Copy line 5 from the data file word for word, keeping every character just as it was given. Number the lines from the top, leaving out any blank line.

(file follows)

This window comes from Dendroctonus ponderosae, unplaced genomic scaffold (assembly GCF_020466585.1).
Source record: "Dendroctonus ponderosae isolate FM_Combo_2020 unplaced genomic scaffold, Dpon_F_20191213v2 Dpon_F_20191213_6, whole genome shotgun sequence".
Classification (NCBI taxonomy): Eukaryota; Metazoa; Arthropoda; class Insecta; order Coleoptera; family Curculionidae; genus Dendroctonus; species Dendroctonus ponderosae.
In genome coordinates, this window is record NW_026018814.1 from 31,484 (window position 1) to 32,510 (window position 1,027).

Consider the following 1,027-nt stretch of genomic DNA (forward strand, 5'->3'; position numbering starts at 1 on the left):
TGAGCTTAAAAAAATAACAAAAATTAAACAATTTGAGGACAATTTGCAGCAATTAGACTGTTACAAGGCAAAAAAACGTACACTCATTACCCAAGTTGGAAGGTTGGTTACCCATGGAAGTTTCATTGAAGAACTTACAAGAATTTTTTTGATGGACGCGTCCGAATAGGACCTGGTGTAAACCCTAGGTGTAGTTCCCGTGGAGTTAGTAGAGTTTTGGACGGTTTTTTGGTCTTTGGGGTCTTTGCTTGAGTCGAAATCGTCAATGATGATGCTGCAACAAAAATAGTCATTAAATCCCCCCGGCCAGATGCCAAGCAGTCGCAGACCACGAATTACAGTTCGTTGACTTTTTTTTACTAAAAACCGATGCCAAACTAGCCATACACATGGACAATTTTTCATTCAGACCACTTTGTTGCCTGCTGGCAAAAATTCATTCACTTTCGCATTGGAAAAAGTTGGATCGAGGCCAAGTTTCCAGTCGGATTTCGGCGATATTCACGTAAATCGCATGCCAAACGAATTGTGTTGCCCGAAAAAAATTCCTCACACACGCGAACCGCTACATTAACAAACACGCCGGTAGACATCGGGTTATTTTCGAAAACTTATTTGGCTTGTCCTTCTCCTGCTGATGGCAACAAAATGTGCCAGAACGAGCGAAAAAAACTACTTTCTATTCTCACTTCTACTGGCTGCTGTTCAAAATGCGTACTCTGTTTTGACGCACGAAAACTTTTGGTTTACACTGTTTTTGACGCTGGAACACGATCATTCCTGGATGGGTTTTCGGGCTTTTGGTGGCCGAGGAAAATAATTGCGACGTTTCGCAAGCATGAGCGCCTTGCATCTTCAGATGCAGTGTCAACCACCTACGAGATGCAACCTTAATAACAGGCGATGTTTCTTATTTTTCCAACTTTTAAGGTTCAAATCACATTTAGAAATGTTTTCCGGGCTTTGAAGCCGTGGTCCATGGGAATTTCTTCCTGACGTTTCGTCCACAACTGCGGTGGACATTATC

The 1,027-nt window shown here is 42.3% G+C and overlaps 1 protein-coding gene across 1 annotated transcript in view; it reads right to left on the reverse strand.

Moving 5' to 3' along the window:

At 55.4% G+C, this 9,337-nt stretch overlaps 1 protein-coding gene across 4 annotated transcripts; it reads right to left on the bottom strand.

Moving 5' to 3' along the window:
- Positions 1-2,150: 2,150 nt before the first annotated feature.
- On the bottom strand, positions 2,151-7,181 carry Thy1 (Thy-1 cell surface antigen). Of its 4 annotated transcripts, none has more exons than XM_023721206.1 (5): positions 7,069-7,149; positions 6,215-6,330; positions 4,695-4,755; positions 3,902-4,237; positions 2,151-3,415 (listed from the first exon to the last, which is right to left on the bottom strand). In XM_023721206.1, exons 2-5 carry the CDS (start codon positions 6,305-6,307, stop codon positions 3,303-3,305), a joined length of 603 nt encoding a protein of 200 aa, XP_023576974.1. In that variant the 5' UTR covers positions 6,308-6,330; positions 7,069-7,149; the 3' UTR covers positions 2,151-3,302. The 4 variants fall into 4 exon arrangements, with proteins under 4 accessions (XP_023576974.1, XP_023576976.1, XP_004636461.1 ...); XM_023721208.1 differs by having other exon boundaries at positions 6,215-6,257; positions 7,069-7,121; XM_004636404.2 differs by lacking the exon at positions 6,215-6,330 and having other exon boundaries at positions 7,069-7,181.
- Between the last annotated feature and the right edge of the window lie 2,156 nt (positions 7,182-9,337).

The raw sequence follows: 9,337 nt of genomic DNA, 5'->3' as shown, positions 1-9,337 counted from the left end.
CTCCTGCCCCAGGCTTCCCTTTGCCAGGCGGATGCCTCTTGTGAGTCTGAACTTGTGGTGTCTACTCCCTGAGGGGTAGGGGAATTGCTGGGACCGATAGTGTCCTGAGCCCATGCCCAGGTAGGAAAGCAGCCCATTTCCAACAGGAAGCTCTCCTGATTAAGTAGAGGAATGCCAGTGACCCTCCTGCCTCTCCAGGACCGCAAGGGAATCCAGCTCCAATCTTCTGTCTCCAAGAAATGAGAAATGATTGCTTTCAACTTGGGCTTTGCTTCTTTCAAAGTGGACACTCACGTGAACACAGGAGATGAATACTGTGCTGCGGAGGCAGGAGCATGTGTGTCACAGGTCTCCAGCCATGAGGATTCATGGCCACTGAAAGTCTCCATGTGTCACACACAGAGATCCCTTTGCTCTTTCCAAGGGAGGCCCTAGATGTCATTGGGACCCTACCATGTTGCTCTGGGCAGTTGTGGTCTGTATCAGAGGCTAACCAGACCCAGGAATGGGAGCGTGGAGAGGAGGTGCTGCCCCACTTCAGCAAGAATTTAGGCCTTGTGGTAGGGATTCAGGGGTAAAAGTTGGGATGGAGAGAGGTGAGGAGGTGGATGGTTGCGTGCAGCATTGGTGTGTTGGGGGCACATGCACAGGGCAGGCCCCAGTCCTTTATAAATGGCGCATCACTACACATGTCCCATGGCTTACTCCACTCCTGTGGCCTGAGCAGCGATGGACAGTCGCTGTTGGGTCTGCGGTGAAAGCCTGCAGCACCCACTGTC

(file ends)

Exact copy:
Consider the following 1,027-nt stretch of genomic DNA (forward strand, 5'->3'; position numbering starts at 1 on the left):